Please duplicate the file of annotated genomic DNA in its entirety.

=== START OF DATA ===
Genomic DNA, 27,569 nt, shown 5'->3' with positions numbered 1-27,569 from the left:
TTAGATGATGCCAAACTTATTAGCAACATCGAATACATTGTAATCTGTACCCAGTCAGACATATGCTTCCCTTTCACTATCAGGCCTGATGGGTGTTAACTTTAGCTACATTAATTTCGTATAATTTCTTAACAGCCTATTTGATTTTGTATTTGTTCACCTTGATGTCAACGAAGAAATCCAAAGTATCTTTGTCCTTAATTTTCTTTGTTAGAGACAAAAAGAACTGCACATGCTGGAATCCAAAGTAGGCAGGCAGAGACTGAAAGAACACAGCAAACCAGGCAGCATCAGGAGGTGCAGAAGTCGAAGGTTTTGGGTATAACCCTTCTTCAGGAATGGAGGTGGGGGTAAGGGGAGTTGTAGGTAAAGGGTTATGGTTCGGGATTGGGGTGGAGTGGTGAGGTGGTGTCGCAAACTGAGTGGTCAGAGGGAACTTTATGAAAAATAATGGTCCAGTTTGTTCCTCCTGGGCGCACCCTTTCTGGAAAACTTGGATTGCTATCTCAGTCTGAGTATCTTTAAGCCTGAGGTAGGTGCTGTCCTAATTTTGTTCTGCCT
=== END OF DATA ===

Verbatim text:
Genomic DNA, 27,569 nt, shown 5'->3' with positions numbered 1-27,569 from the left:
TTAGATGATGCCAAACTTATTAGCAACATCGAATACATTGTAATCTGTACCCAGTCAGACATATGCTTCCCTTTCACTATCAGGCCTGATGGGTGTTAACTTTAGCTACATTAATTTCGTATAATTTCTTAACAGCCTATTTGATTTTGTATTTGTTCACCTTGATGTCAACGAAGAAATCCAAAGTATCTTTGTCCTTAATTTTCTTTGTTAGAGACAAAAAGAACTGCACATGCTGGAATCCAAAGTAGGCAGGCAGAGACTGAAAGAACACAGCAAACCAGGCAGCATCAGGAGGTGCAGAAGTCGAAGGTTTTGGGTATAACCCTTCTTCAGGAATGGAGGTGGGGGTAAGGGGAGTTGTAGGTAAAGGGTTATGGTTCGGGATTGGGGTGGAGTGGTGAGGTGGTGTCGCAAACTGAGTGGTCAGAGGGAACTTTATGAAAAATAATGGTCCAGTTTGTTCCTCCTGGGCGCACCCTTTCTGGAAAACTTGGATTGCTATCTCAGTCTGAGTATCTTTAAGCCTGAGGTAGGTGCTGTCCTAATTTTGTTCTGCCT